user <- username
  pass <- password
  login conn user pass

Now that we’ve established a connection, we are going to grab a list of messages from the INBOX. We select the INBOX, and then we use an IMAP query to fetch a list of UIDs. These are ids that uniquely identify messages for our current imap session. We’ll use the UIDs shortly to fetch the actual message content.

  select conn "INBOX"
  uids <- search conn [ALLs]

This next line of code is just mapping over the uids. It’s structure is simply map _some_function_ uids. The some_function in this case is a composition of three functions. The function composition does quite a few things, but from the names, its pretty easy to see what’s going on; reading the compostion “backwards”, it is fetching the message over the imap connections, grabbing the message id out of the message, and then puting the message to standard out.

  mapM_ (putMessageID . getMessageID . fetchMessage conn) uids

When we are done with our work, we logoff this connection.

  logout conn

And print out a message so we know when things are happening (maybe we don’t have a high volume INBOX).

  putStrLn "Fetch complete"

This last line puts our program thread to sleep for a minute. When it wakes up, it will poll the IMAP server again.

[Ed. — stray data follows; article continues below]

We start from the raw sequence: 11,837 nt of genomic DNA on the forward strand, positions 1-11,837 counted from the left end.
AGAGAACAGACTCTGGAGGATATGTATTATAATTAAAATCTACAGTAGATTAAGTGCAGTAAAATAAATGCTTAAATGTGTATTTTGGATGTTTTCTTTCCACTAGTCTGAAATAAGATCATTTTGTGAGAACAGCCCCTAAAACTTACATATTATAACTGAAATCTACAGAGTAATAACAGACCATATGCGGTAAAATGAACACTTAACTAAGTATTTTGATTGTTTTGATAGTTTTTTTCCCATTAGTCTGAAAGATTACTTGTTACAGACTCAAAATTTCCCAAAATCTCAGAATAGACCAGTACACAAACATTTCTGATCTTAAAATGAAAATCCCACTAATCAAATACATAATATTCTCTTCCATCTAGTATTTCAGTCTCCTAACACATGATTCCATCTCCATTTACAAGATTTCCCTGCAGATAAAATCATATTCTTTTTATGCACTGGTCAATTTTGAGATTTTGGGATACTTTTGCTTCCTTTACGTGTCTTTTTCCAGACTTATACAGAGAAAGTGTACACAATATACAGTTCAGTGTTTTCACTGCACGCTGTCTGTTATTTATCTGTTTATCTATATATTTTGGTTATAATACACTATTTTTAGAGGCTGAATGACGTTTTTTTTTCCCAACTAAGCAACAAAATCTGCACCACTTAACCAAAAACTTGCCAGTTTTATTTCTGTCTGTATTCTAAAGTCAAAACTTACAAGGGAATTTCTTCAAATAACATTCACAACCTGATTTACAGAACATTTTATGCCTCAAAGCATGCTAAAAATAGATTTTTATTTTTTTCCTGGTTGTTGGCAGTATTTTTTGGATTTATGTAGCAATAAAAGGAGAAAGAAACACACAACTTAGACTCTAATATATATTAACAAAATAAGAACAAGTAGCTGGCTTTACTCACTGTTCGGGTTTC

threadDelay (10^6 * 60)

fetchMessage grabs the entire message from the server and converts it to Text, assuming the bytestring is UTF-8 encoded. The imap library actually has functions for pulling down just headers, or subsets or headers, or whatever, but let’s just assume that we have some grand plan that requires the entire message.

fetchMessage :: IMAPConnection -> UID -> IO Text
fetchMessage conn uid = do
  content <- fetch conn uid
  return $ decodeUtf8 content

Every email message should have a Message-ID header that uniquely identifies that message in the universe of all email. getMessageID parses the message content and then hands it to messageID, which extracts the Message-ID content from the headers.

I use a compostion trick later with >>=, but I couldn’t figure out how to make that work with the types here. That’s why I’m just using the ‘do’ syntax to unwrap the content from IO. ¯_(ツ)_/¯

getMessageID :: IO Text -> IO Text
getMessageID raw = do
  content <- raw
  return $ pluckMessageID (parseMIMEMessage content)

pluckMessageID looks through the parsed email message for the Message-ID header. When it finds it, it returns it. If there isn’t a Message-ID header, it returns a dummy value message. This is what the Maybe type provides; a data type for representing a computation that may not return a value. It is actually implemented in terms of the more general pluckHeaderValue.